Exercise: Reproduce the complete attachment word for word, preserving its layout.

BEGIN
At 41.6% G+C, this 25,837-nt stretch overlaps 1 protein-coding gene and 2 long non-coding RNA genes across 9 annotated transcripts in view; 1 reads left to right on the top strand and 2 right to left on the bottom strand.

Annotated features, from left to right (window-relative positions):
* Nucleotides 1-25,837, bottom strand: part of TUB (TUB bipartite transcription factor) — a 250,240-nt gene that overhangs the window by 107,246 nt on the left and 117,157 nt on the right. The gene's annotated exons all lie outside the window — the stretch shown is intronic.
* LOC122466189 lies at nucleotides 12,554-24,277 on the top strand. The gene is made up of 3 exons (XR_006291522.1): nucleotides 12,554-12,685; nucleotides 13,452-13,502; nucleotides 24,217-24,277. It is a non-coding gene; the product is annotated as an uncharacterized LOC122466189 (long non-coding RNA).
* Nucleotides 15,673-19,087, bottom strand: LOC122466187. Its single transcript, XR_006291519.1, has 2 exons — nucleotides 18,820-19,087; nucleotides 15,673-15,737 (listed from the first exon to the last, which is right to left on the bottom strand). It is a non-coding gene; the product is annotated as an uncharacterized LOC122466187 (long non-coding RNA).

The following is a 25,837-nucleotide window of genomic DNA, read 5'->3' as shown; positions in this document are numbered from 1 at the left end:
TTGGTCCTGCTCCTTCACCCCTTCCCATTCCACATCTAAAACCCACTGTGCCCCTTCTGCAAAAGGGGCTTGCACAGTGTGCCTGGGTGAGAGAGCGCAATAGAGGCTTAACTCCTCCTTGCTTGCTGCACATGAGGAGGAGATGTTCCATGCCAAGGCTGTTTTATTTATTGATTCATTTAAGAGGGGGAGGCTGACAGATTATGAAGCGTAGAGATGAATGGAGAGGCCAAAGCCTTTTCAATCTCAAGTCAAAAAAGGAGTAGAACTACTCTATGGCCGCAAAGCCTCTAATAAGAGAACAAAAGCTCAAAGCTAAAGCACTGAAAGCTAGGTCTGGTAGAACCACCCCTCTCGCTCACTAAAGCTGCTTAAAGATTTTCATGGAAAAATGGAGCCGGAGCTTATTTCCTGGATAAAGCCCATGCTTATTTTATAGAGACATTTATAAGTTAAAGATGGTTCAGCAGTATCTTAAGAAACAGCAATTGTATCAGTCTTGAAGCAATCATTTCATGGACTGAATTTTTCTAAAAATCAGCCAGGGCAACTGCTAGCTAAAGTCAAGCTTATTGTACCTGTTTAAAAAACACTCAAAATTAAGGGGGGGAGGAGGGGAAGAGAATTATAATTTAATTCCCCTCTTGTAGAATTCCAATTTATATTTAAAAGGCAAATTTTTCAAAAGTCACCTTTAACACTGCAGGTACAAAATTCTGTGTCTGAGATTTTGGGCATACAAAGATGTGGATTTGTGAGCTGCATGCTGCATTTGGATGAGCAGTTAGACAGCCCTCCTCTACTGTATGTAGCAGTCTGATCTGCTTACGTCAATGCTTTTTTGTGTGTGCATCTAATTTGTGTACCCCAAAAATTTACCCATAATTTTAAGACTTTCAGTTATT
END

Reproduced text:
At 41.6% G+C, this 25,837-nt stretch overlaps 1 protein-coding gene and 2 long non-coding RNA genes across 9 annotated transcripts in view; 1 reads left to right on the top strand and 2 right to left on the bottom strand.

Annotated features, from left to right (window-relative positions):
* Nucleotides 1-25,837, bottom strand: part of TUB (TUB bipartite transcription factor) — a 250,240-nt gene that overhangs the window by 107,246 nt on the left and 117,157 nt on the right. The gene's annotated exons all lie outside the window — the stretch shown is intronic.
* LOC122466189 lies at nucleotides 12,554-24,277 on the top strand. The gene is made up of 3 exons (XR_006291522.1): nucleotides 12,554-12,685; nucleotides 13,452-13,502; nucleotides 24,217-24,277. It is a non-coding gene; the product is annotated as an uncharacterized LOC122466189 (long non-coding RNA).
* Nucleotides 15,673-19,087, bottom strand: LOC122466187. Its single transcript, XR_006291519.1, has 2 exons — nucleotides 18,820-19,087; nucleotides 15,673-15,737 (listed from the first exon to the last, which is right to left on the bottom strand). It is a non-coding gene; the product is annotated as an uncharacterized LOC122466187 (long non-coding RNA).

The following is a 25,837-nucleotide window of genomic DNA, read 5'->3' as shown; positions in this document are numbered from 1 at the left end:
TTGGTCCTGCTCCTTCACCCCTTCCCATTCCACATCTAAAACCCACTGTGCCCCTTCTGCAAAAGGGGCTTGCACAGTGTGCCTGGGTGAGAGAGCGCAATAGAGGCTTAACTCCTCCTTGCTTGCTGCACATGAGGAGGAGATGTTCCATGCCAAGGCTGTTTTATTTATTGATTCATTTAAGAGGGGGAGGCTGACAGATTATGAAGCGTAGAGATGAATGGAGAGGCCAAAGCCTTTTCAATCTCAAGTCAAAAAAGGAGTAGAACTACTCTATGGCCGCAAAGCCTCTAATAAGAGAACAAAAGCTCAAAGCTAAAGCACTGAAAGCTAGGTCTGGTAGAACCACCCCTCTCGCTCACTAAAGCTGCTTAAAGATTTTCATGGAAAAATGGAGCCGGAGCTTATTTCCTGGATAAAGCCCATGCTTATTTTATAGAGACATTTATAAGTTAAAGATGGTTCAGCAGTATCTTAAGAAACAGCAATTGTATCAGTCTTGAAGCAATCATTTCATGGACTGAATTTTTCTAAAAATCAGCCAGGGCAACTGCTAGCTAAAGTCAAGCTTATTGTACCTGTTTAAAAAACACTCAAAATTAAGGGGGGGAGGAGGGGAAGAGAATTATAATTTAATTCCCCTCTTGTAGAATTCCAATTTATATTTAAAAGGCAAATTTTTCAAAAGTCACCTTTAACACTGCAGGTACAAAATTCTGTGTCTGAGATTTTGGGCATACAAAGATGTGGATTTGTGAGCTGCATGCTGCATTTGGATGAGCAGTTAGACAGCCCTCCTCTACTGTATGTAGCAGTCTGATCTGCTTACGTCAATGCTTTTTTGTGTGTGCATCTAATTTGTGTACCCCAAAAATTTACCCATAATTTTAAGACTTTCAGTTATT